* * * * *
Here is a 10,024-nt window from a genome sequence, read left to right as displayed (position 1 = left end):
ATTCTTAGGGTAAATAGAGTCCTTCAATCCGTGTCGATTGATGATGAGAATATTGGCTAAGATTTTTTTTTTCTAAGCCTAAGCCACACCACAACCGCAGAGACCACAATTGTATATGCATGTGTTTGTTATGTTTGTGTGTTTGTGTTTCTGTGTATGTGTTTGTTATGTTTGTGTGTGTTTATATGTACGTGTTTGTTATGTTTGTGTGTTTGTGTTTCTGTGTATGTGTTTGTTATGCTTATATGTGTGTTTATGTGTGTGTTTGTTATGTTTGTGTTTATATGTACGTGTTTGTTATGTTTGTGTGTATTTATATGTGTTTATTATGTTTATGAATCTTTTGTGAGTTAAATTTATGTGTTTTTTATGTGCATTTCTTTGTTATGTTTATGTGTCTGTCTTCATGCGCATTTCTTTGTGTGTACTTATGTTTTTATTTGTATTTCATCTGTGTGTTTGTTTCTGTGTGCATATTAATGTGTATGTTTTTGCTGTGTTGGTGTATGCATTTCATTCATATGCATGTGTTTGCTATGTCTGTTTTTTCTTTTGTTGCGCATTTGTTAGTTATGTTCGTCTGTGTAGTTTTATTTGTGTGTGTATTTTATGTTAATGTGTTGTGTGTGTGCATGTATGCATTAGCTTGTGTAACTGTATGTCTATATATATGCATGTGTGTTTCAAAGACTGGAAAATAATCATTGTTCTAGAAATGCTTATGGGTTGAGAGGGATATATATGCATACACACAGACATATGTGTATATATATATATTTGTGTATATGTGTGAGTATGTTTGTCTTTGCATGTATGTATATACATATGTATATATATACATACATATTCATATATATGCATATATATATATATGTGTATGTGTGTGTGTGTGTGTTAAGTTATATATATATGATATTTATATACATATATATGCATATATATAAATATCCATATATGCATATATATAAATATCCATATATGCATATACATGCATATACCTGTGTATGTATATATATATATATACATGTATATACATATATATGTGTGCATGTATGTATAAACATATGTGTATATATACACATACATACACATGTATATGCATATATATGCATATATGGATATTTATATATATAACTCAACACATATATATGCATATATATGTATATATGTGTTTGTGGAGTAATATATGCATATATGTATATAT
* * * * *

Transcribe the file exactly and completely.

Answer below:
Here is a 10,024-nt window from a genome sequence, read left to right as displayed (position 1 = left end):
ATTCTTAGGGTAAATAGAGTCCTTCAATCCGTGTCGATTGATGATGAGAATATTGGCTAAGATTTTTTTTTTCTAAGCCTAAGCCACACCACAACCGCAGAGACCACAATTGTATATGCATGTGTTTGTTATGTTTGTGTGTTTGTGTTTCTGTGTATGTGTTTGTTATGTTTGTGTGTGTTTATATGTACGTGTTTGTTATGTTTGTGTGTTTGTGTTTCTGTGTATGTGTTTGTTATGCTTATATGTGTGTTTATGTGTGTGTTTGTTATGTTTGTGTTTATATGTACGTGTTTGTTATGTTTGTGTGTATTTATATGTGTTTATTATGTTTATGAATCTTTTGTGAGTTAAATTTATGTGTTTTTTATGTGCATTTCTTTGTTATGTTTATGTGTCTGTCTTCATGCGCATTTCTTTGTGTGTACTTATGTTTTTATTTGTATTTCATCTGTGTGTTTGTTTCTGTGTGCATATTAATGTGTATGTTTTTGCTGTGTTGGTGTATGCATTTCATTCATATGCATGTGTTTGCTATGTCTGTTTTTTCTTTTGTTGCGCATTTGTTAGTTATGTTCGTCTGTGTAGTTTTATTTGTGTGTGTATTTTATGTTAATGTGTTGTGTGTGTGCATGTATGCATTAGCTTGTGTAACTGTATGTCTATATATATGCATGTGTGTTTCAAAGACTGGAAAATAATCATTGTTCTAGAAATGCTTATGGGTTGAGAGGGATATATATGCATACACACAGACATATGTGTATATATATATATTTGTGTATATGTGTGAGTATGTTTGTCTTTGCATGTATGTATATACATATGTATATATATACATACATATTCATATATATGCATATATATATATATGTGTATGTGTGTGTGTGTGTGTTAAGTTATATATATATGATATTTATATACATATATATGCATATATATAAATATCCATATATGCATATATATAAATATCCATATATGCATATACATGCATATACCTGTGTATGTATATATATATATATACATGTATATACATATATATGTGTGCATGTATGTATAAACATATGTGTATATATACACATACATACACATGTATATGCATATATATGCATATATGGATATTTATATATATAACTCAACACATATATATGCATATATATGTATATATGTGTTTGTGGAGTAATATATGCATATATGTATATAT